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Co-ordinates to complement any outfit

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Modular and glazed bricks offer environmentally efficient, flexible and colourful solutions

Everybody knows what size bricks are, don't they? They have always been that size, it's just the right size, and there is no need for anything else.Right? Wrong, or at least not entirely right.

First of all, British bricks are not as they have always been.New developments use metric bricks, in a standard format of 215 x 102.5 x 65mm. Although that is not so very different from 'traditional' imperial bricks, it is enough of a difference for imperial bricks to be required in refurbishment projects.But modular bricks are another story - different bricks for different applications.

In its literature Hanson refers to 'Classic modular bricks', indicating that this idea is not all that new either - it originated in Belgium in 1948.A system of metric modular bricks existed in the UK in the 1970s and 1980s but was never adopted widely.

Now there is a far greater appetite for them, an appetite that Hanson is happy to feed.

Modular brickwork is based around a 100mm module, and consists of one brick plus one joint. For example, the only metric modular brick covered directly by British Standards measures 190 x 90 x 65mm, which gives it a 'co-ordinating' size of 200 x 100 x 75mm. By using modular bricks with lengths of 190 or 290 mm, and co-ordinating lengths of 200 and 300mm, it is much easier to match the dimensions of windows, hence speeding construction and reducing the number of bricks that need to be cut.

Setting out is also simplified.Where brickwork is only one part of a facade treatment, co-ordination of modular bricks with other elements and structures is simpler than for standard bricks.

Another benefit is that modular bricks are slimmer than standard bricks. This means that, for the same total thickness of wall, the wider cavity allows room for more insulation, hence improving the building's thermal performance. With growing demand for improved U-values, and the imminent introduction of Part L of the Building Regulations, this is a distinct advantage.

But performance is not the only reason for specifying modular bricks. Since their height is considerably greater than that of standard bricks, the overall effect is of more brick and less mortar.

This approach is particularly effective with stack-bonded masonry (see feature on Thorpe Park, pages 4-7 of this supplement).

Hanson lists the benefit of modular masonry as:

simple setting-out procedures;

simple design procedures;

standardised dimensions which allow for standard window components;

since modular bricks are 90mm thick this provides a particular advantage over standard 102.5 clay units;

saving on overall wall thickness of approximately 12 per cent;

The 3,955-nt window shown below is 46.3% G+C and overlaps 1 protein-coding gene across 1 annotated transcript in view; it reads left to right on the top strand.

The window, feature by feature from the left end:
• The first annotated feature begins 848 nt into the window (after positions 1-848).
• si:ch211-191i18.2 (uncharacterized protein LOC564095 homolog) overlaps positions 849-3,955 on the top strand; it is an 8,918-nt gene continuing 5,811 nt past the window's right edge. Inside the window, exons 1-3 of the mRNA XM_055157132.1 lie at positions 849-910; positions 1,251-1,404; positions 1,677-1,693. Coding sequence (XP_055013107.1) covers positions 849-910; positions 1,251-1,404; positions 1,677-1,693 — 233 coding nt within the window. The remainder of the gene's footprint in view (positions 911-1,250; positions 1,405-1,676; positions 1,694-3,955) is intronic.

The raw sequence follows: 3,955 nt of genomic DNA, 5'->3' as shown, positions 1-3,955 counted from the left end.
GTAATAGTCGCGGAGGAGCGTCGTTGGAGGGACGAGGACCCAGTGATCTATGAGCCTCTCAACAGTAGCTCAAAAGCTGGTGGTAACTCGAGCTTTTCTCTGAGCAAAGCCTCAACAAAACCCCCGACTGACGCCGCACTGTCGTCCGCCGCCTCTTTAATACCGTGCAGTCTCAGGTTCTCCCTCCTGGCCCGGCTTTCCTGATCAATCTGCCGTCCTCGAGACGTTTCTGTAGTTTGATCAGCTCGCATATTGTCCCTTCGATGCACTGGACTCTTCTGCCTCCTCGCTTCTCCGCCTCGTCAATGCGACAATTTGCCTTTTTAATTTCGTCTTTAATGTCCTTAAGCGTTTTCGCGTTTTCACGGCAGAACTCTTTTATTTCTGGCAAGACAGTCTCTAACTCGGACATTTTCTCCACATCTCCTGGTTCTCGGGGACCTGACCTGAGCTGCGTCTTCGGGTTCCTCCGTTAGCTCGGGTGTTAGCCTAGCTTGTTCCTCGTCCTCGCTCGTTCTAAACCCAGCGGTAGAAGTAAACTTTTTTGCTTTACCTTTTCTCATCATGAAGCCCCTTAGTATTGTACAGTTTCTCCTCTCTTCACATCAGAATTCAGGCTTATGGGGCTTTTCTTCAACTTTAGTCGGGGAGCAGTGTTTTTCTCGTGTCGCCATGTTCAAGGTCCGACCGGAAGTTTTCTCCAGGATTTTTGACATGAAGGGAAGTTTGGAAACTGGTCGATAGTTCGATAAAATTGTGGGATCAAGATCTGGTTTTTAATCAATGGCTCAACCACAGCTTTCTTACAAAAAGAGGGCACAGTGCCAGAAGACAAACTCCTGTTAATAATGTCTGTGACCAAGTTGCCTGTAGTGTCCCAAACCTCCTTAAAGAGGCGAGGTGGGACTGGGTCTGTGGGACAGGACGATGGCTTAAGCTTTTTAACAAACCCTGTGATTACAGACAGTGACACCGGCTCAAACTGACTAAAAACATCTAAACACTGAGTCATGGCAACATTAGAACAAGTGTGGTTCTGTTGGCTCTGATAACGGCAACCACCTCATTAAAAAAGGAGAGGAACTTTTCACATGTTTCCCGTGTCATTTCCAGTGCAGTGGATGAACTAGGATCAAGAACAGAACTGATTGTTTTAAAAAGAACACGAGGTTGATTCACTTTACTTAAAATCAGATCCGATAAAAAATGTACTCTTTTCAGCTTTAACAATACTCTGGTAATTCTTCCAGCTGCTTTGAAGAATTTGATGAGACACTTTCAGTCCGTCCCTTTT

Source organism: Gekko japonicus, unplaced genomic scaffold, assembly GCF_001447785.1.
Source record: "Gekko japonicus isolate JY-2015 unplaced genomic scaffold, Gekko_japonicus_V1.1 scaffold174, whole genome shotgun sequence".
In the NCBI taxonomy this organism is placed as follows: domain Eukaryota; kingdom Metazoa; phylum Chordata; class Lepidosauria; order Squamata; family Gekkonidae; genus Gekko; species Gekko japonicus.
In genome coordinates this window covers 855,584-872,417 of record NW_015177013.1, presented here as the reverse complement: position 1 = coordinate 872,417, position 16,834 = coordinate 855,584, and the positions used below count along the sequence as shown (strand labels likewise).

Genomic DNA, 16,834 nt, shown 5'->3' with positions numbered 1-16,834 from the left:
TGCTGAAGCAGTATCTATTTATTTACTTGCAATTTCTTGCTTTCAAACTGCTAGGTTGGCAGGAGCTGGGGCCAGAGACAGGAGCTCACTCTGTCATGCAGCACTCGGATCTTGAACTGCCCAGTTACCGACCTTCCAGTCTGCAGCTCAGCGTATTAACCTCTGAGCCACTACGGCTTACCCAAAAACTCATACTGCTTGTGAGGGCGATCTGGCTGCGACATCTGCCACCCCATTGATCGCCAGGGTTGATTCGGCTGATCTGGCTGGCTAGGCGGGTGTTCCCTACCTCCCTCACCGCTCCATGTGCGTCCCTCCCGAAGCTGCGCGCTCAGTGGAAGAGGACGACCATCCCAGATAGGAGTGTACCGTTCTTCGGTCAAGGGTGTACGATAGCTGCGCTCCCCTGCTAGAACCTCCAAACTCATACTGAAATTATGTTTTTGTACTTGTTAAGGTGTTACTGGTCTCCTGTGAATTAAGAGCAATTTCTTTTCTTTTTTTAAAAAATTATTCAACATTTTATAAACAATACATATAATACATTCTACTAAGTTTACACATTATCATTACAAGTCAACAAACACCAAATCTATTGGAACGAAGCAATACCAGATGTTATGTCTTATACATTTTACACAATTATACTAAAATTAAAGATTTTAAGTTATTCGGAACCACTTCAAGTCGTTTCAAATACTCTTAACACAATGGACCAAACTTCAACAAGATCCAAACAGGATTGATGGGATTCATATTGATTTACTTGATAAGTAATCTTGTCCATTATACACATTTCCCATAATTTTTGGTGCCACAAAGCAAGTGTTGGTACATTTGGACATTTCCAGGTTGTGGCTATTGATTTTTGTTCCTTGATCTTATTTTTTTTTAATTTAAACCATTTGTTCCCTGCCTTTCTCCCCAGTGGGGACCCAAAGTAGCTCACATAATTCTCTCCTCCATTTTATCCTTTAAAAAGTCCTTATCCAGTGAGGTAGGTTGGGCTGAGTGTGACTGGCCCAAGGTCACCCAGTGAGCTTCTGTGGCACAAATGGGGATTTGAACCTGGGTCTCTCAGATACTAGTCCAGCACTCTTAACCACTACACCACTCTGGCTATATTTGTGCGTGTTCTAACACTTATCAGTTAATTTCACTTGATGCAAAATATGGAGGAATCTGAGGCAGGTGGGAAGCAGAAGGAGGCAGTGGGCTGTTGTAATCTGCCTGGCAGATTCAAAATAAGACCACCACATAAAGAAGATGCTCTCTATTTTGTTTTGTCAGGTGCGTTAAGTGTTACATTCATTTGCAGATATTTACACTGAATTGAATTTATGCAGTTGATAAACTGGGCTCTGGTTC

for a given cavity wall there is the potential to increase the insulation/ air space.

Hanson's modular bricks form part of its Desimpel range, made from high-quality European clays.Their names are chosen to convey appropriate images - either glamorous foreign cities (Cadiz, Cannes, Casablanca) or giants of Europe's artistic heritage (Albinoni, Bellini, Picasso).

Glazed alternative If modular bricks are not sufficiently slick and exotic for you, then the next step has to be glazed brick.Far from the traditional imagery of Victorian pubs and lavatories, today glazed bricks have entirely different cultural associations.

Think of buildings in the Benelux countries and Germany, where the bricks are as crisp and as shiny as any metallic cladding. Think of buildings that enjoy the reassuring human scale of the repeated brick element and a sense of solidity, yet have a sharpness and crispness associated with more recently developed materials. This is the province of the glazed brick: shiny, almost any colour you want, a hard surface that hints at the organic material beneath.

Hanson's Desimpel glazed bricks form the Diamond collection, which it describes as 'a unique range of ceramic glazed bricks and special shapes crafted from pure primary German Westerwald clay to meet the quality demands of our time'.The glaze is a silica base containing feldspar quartz and mineral additives to provide the colour.

The Westerwald clays used to form the bricks are chemically similar.This means that when the bricks are fired at prolonged high temperatures, the feldspar acts as a flux, forming a ceramic bond between the two layers.

The decorative properties of glazed bricks are immediately evident, but durability is also crucial.Hanson's glazed bricks are frost-resistant.Their shiny surface also makes them self-cleaning and maintenance free with, says the company, 'unrivalled anti-graffiti characteristics'.

The range of colours offered is wide enough to satisfy the most innovative of users - varying from pastel blue and rose, through lime green and mint turquoise to white, black, grey, burgundy and, of course, terracotta.Bricks are available with matt or gloss finishes, either fully or partially glazed, and in the full range of British Standard special shapes.The company can also make purpose-designed shapes to order.

If UK architects develop a real enthusiasm for these bricks we could see a brighter and more varied environment.

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